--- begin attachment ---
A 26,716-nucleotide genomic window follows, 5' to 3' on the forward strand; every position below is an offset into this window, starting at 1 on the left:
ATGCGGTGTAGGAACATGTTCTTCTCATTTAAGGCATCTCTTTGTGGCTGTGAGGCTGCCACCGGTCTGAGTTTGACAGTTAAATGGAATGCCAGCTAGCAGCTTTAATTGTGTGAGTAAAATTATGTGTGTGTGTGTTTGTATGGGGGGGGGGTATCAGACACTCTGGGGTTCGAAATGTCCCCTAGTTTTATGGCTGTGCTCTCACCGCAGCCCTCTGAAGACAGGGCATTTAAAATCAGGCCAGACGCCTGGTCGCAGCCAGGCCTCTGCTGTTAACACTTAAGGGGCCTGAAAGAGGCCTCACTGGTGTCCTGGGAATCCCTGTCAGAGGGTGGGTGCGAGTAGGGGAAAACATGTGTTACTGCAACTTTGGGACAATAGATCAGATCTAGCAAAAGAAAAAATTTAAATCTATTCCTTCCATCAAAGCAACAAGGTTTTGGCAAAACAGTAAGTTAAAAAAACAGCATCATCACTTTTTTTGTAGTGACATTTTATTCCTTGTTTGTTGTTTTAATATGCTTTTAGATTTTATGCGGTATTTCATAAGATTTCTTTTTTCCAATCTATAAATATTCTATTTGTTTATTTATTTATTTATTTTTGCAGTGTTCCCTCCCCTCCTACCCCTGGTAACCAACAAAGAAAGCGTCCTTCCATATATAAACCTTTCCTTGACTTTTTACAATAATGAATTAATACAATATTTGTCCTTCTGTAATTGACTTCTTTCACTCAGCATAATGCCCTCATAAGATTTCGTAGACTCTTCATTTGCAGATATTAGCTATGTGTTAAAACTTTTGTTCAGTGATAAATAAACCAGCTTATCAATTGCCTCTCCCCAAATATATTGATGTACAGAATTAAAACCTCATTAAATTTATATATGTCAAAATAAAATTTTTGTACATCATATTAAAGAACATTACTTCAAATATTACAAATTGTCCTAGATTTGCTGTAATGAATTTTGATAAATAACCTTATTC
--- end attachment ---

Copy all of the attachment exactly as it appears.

A 26,716-nucleotide genomic window follows, 5' to 3' on the forward strand; every position below is an offset into this window, starting at 1 on the left:
ATGCGGTGTAGGAACATGTTCTTCTCATTTAAGGCATCTCTTTGTGGCTGTGAGGCTGCCACCGGTCTGAGTTTGACAGTTAAATGGAATGCCAGCTAGCAGCTTTAATTGTGTGAGTAAAATTATGTGTGTGTGTGTTTGTATGGGGGGGGGGTATCAGACACTCTGGGGTTCGAAATGTCCCCTAGTTTTATGGCTGTGCTCTCACCGCAGCCCTCTGAAGACAGGGCATTTAAAATCAGGCCAGACGCCTGGTCGCAGCCAGGCCTCTGCTGTTAACACTTAAGGGGCCTGAAAGAGGCCTCACTGGTGTCCTGGGAATCCCTGTCAGAGGGTGGGTGCGAGTAGGGGAAAACATGTGTTACTGCAACTTTGGGACAATAGATCAGATCTAGCAAAAGAAAAAATTTAAATCTATTCCTTCCATCAAAGCAACAAGGTTTTGGCAAAACAGTAAGTTAAAAAAACAGCATCATCACTTTTTTTGTAGTGACATTTTATTCCTTGTTTGTTGTTTTAATATGCTTTTAGATTTTATGCGGTATTTCATAAGATTTCTTTTTTCCAATCTATAAATATTCTATTTGTTTATTTATTTATTTATTTTTGCAGTGTTCCCTCCCCTCCTACCCCTGGTAACCAACAAAGAAAGCGTCCTTCCATATATAAACCTTTCCTTGACTTTTTACAATAATGAATTAATACAATATTTGTCCTTCTGTAATTGACTTCTTTCACTCAGCATAATGCCCTCATAAGATTTCGTAGACTCTTCATTTGCAGATATTAGCTATGTGTTAAAACTTTTGTTCAGTGATAAATAAACCAGCTTATCAATTGCCTCTCCCCAAATATATTGATGTACAGAATTAAAACCTCATTAAATTTATATATGTCAAAATAAAATTTTTGTACATCATATTAAAGAACATTACTTCAAATATTACAAATTGTCCTAGATTTGCTGTAATGAATTTTGATAAATAACCTTATTC